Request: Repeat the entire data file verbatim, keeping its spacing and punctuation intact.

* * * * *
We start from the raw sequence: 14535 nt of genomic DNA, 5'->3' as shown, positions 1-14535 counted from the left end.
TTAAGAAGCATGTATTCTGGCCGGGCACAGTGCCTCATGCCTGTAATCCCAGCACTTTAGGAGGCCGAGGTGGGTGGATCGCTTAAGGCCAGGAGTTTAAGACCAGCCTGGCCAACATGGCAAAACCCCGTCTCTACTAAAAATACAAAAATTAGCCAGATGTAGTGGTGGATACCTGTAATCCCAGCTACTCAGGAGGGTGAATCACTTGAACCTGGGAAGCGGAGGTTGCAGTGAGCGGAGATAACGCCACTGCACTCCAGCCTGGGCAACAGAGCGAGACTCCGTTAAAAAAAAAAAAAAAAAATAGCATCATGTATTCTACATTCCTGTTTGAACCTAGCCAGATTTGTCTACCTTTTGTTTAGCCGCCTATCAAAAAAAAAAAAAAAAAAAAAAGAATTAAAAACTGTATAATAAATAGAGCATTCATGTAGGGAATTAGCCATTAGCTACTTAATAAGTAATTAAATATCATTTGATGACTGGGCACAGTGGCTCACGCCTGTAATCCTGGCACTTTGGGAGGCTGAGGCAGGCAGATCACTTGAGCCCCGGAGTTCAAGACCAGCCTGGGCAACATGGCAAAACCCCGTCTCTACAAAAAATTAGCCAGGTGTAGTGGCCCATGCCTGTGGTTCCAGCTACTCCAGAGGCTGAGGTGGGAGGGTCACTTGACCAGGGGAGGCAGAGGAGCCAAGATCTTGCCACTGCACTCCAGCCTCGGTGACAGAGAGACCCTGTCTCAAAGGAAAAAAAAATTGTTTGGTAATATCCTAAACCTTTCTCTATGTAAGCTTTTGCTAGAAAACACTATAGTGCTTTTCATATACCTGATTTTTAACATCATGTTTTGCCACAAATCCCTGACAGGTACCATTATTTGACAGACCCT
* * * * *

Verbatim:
We start from the raw sequence: 14535 nt of genomic DNA, 5'->3' as shown, positions 1-14535 counted from the left end.
TTAAGAAGCATGTATTCTGGCCGGGCACAGTGCCTCATGCCTGTAATCCCAGCACTTTAGGAGGCCGAGGTGGGTGGATCGCTTAAGGCCAGGAGTTTAAGACCAGCCTGGCCAACATGGCAAAACCCCGTCTCTACTAAAAATACAAAAATTAGCCAGATGTAGTGGTGGATACCTGTAATCCCAGCTACTCAGGAGGGTGAATCACTTGAACCTGGGAAGCGGAGGTTGCAGTGAGCGGAGATAACGCCACTGCACTCCAGCCTGGGCAACAGAGCGAGACTCCGTTAAAAAAAAAAAAAAAAAATAGCATCATGTATTCTACATTCCTGTTTGAACCTAGCCAGATTTGTCTACCTTTTGTTTAGCCGCCTATCAAAAAAAAAAAAAAAAAAAAAAGAATTAAAAACTGTATAATAAATAGAGCATTCATGTAGGGAATTAGCCATTAGCTACTTAATAAGTAATTAAATATCATTTGATGACTGGGCACAGTGGCTCACGCCTGTAATCCTGGCACTTTGGGAGGCTGAGGCAGGCAGATCACTTGAGCCCCGGAGTTCAAGACCAGCCTGGGCAACATGGCAAAACCCCGTCTCTACAAAAAATTAGCCAGGTGTAGTGGCCCATGCCTGTGGTTCCAGCTACTCCAGAGGCTGAGGTGGGAGGGTCACTTGACCAGGGGAGGCAGAGGAGCCAAGATCTTGCCACTGCACTCCAGCCTCGGTGACAGAGAGACCCTGTCTCAAAGGAAAAAAAAATTGTTTGGTAATATCCTAAACCTTTCTCTATGTAAGCTTTTGCTAGAAAACACTATAGTGCTTTTCATATACCTGATTTTTAACATCATGTTTTGCCACAAATCCCTGACAGGTACCATTATTTGACAGACCCT